The Library of Congress > Linked Data Service > LC Name Authority File (LCNAF)

Kitagawa, Utamaro, 1753?-1806


  • URI(s)

  • Instance Of

  • Scheme Membership(s)

  • Collection Membership(s)

  • Variants

    • Outamaro, 1753?-1806
    • Kitagawa, Nobuyoshi, 1753?-1806
    • Kitagawa, Yūsuke, 1753?-1806
    • Utamaro, Kitagawa, 1753?-1806
    • Toriyama, Nobuyoshi, 1753?-1806
    • Utamaro, 1753?-1806
    • Shioku, 1753?-1806
    • Kitagawa, Toyoaki, 1753?-1806
    • Entaisai, 1753?-1806
    • 北川哥麿, 1753?-1806
    • 北川歌磨, 1753?-1806
    • 北川歌麿, 1753?-1806
    • 喜多川哥麿, 1753?-1806
    • 喜多川歌磨, 1753?-1806
    • 喜多川歌麿, 1753?-1806
    • 川歌麿, 1753?-1806
    • Kitagawa, Ichitarō, 1753?-1806
    • Kitagawa, Yūki, 1753?-1806
    • Shōen Ryōkō Shinshi, 1753?-1806
    • Sekiyô, 1753?-1806
    • Toyoaki, 1753?-1806
  • Additional Information

    • Birth Date

        (edtf) 1753?
    • Birth Date

        (edtf) [1756..]Kitagawa, Utamaro. Utamaro, the beauty, 2016: page 261
    • Birth Date

        (edtf) 1753~Wikipedia, 27 February 2019
    • Death Date

        (edtf) 1806
    • Death Date

        (edtf) 1806-09-20Kitagawa, Utamaro. Utamaro, the beauty, 2016: page 261
    • Death Date

        (edtf) 1806-10-31Wikipedia, 27 February 2019
    • Associated Locale

        (naf) Japan
    • Associated Locale

        (naf) Edo (Japan)
    • Birth Place

        (naf) Edo (Japan)Kitagawa, Utamaro. Utamaro, the beauty, 2016: page 261
    • Gender

    • Field of Activity

    • Occupation

  • Additional Related Forms

  • Exact Matching Concepts from Other Schemes

  • Closely Matching Concepts from Other Schemes

  • Sources

    • found: Kurth, J. i.e. F. E. Utamaro ... 1907.
    • found: OCLC data base, 8-13-92(hdgs.: Utamaro, 1754-1806; Kitagawa, Utamaro, 1753?-1806)
    • found: Kitagawa, Utamaro. Utamaro, the beauty, 2016:title page (歌麿 = Utamaro) introduction by Kobayashi Tadashi, page 261 (Kitagawa Utamaro; master ukiyo-e artist; birthdate unclear; many reference sources claim Hôreki 3 (1753); evidence that his year of birth would need to be after Hôreki 6 (1756); date passed away: September 20th of Bunka 3 (1806); different opinions on birthplace; the most substantial studies agree that was born and raised in Edo) pages 261-262 (in accordance with convention followed by Japanese artists, used various monikers; 1st name as artist: Sekiyô; then Toyoaki; in spring 1781, began using Utamaro)
    • found: Wikipedia, 27 February 2019:Utamaro (Utamaro; Kitagawa Utamaro (Japanese: 喜多川哥麿 ; c. 1753-31 October 1806); born Kitagawa Ichitarō; Japanese artist; designer of ukiyo-e woodblock prints and paintings; best known for pictures of women; shunga (erotica); also produced nature studies, particularly illustrated books of insects; his work began to appear in the 1770s; rose to prominence in the early 1790s; produced over 2000 known prints; work reached Europe in the mid-19th century, where it was very popular, particularly in France; influenced European Impressionists; as adult, known by given names Yūsuke and later Yūki; early accounts have given birthplace as Kyoto, Osaka, Yoshiwara in Edo (modern Tokyo), or Kawagoe in Musashi Province (modern Saitama Prefecture); none of these places has been verified; pupil of Toriyama Sekien; in 1782, first announced his new art name, Utamaro; publisher Tsutaya Jūzaburō enlisted Utamaro, who seems to have become a principal artist for Tsutaya firm; from mid-1780s, probably 1783, for about 5 years, lived with Tsutaya Jūzaburō, his long-time friend and supporter; after the latter's death in 1797, Utamaro lived in Kyūemon-chō, then Bakuro-chō, and finally near Benkei Bridge; had a number of pupils; death date 20th day of 9th month of year Bunka, which equates to 31 October 1806; was given the Buddhist posthumous name Shōen Ryōkō Shinshi; French art critic Edmond de Goncourt published Outamaro, the first monograph on Utamaro, in 1891)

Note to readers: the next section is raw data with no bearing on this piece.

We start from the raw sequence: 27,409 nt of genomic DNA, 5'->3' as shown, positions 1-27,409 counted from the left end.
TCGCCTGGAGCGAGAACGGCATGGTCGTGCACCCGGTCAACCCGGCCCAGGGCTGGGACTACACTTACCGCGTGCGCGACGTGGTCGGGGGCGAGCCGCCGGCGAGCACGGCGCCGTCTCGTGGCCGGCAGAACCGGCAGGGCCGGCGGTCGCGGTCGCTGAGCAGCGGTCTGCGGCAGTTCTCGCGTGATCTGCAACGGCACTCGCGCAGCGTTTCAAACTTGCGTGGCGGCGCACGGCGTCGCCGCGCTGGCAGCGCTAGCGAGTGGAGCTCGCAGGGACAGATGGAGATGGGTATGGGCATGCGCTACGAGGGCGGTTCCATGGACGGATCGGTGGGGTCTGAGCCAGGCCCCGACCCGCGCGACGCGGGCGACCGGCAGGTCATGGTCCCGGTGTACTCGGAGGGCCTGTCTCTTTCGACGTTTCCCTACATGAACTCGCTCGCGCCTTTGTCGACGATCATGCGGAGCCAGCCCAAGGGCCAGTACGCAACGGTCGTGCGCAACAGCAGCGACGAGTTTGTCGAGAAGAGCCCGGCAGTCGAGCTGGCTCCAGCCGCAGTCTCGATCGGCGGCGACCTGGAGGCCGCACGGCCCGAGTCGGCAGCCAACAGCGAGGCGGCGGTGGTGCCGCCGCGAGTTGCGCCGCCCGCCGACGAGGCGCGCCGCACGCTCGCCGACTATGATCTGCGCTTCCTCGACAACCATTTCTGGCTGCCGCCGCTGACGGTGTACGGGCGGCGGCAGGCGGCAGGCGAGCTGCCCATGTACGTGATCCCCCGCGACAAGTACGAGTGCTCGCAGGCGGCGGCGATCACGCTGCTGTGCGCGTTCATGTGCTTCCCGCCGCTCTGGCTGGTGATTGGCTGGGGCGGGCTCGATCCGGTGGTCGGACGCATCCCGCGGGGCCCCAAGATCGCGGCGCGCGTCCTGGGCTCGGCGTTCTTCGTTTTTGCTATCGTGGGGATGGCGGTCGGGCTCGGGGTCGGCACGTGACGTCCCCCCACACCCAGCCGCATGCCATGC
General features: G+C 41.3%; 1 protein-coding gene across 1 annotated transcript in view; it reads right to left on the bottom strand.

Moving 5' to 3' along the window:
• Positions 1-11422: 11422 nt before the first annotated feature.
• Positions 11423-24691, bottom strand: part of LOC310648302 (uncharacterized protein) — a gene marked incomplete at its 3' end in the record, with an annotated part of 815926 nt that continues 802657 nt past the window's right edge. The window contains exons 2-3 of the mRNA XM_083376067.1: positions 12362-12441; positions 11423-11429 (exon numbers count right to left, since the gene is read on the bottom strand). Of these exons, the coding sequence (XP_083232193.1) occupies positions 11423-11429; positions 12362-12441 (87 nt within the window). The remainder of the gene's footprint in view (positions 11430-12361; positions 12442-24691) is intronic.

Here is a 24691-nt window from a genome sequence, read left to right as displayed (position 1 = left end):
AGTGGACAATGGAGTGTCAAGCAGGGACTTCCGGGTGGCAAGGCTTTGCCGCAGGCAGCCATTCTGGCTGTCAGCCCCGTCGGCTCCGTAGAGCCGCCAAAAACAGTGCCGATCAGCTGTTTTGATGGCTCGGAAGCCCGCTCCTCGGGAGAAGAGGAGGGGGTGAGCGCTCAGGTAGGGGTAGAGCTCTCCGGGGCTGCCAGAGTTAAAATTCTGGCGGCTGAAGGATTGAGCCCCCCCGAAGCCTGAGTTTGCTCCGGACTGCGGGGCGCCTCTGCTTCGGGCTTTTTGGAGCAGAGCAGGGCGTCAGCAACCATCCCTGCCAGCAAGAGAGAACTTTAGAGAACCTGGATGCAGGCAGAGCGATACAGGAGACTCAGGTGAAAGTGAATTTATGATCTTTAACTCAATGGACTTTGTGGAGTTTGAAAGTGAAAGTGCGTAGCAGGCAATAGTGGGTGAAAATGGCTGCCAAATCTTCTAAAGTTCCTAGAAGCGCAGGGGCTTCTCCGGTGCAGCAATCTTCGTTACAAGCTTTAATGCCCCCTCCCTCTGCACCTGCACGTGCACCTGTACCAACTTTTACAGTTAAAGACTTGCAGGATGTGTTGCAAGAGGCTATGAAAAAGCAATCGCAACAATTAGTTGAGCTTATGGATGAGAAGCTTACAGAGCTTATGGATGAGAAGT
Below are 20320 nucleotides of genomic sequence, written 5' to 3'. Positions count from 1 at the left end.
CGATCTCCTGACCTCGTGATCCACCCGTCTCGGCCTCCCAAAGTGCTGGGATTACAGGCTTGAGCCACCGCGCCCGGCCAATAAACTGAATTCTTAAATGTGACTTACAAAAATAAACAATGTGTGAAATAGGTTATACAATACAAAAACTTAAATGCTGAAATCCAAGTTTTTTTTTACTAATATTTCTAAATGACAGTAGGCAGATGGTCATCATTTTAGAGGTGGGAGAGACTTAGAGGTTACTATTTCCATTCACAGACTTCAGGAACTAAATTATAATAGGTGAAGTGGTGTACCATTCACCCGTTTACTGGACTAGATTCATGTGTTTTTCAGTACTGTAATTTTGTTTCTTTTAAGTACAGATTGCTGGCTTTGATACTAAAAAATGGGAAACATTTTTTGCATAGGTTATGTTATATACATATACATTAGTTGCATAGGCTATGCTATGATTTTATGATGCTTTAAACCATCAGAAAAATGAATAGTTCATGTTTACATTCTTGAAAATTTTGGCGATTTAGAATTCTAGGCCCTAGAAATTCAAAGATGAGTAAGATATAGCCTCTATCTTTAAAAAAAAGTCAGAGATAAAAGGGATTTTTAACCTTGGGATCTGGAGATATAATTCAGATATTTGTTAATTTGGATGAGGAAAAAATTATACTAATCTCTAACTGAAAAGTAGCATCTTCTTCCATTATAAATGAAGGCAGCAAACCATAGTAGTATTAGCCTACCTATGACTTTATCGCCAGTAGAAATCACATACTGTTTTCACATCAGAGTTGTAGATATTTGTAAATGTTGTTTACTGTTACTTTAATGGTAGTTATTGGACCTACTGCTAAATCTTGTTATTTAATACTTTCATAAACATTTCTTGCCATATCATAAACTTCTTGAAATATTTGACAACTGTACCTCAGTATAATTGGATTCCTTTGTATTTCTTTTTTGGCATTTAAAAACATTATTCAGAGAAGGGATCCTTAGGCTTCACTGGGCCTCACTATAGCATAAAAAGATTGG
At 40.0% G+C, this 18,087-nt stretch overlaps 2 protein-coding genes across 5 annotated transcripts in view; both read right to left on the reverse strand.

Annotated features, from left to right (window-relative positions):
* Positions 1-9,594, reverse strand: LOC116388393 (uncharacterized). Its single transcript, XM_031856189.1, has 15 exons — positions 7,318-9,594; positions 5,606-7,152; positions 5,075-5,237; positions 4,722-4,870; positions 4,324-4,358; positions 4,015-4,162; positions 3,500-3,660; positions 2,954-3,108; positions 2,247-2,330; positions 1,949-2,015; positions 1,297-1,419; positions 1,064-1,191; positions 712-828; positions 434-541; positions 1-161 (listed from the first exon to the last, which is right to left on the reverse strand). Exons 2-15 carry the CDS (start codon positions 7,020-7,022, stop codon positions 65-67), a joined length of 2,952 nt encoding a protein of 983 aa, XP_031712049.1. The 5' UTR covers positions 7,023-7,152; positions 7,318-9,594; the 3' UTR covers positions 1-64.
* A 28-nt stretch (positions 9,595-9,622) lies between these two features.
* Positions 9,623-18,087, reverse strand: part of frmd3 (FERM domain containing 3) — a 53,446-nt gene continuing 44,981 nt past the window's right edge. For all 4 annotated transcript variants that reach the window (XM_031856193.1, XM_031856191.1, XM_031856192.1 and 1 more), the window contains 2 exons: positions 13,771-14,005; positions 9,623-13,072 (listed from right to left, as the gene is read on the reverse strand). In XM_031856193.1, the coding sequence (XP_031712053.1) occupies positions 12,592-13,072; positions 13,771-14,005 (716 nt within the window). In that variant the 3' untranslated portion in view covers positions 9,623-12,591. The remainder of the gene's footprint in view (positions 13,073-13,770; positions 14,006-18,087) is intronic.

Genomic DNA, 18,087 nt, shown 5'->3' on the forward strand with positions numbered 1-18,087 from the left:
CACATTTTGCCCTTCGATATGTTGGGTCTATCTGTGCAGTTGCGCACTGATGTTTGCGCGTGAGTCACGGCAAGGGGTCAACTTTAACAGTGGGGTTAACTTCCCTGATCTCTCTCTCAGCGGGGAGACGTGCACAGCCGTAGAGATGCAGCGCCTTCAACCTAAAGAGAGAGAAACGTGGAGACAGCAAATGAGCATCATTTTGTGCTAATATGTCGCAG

• found: Wikipedia, 27 February 2019:Tsutaya Jūzaburō (Tsutaya Jūzaburō (13 February 1750-31 May 1797); the founder and head of Tsutaya publishing house in Edo, Japan; produced illustrated books and ukiyo-e woodblock prints of many of the period's most famous artists; discovered and supported artists and writers such as Utamaro, Sharaku, Bakin, Jippensha Ikku, and Santō Kyōden, producing thousands of prints based on the artists' designs, printing the writers' books, encouraging these creative talents, and serving as their patron and mentor; lodged artists and writers in his home)
  • Editorial Notes

    • [Machine-derived non-Latin script reference project.]
    • [Non-Latin script references not evaluated.]
  • Change Notes

    • 1980-08-15: new
    • 2019-03-02: revised
  • Alternate Formats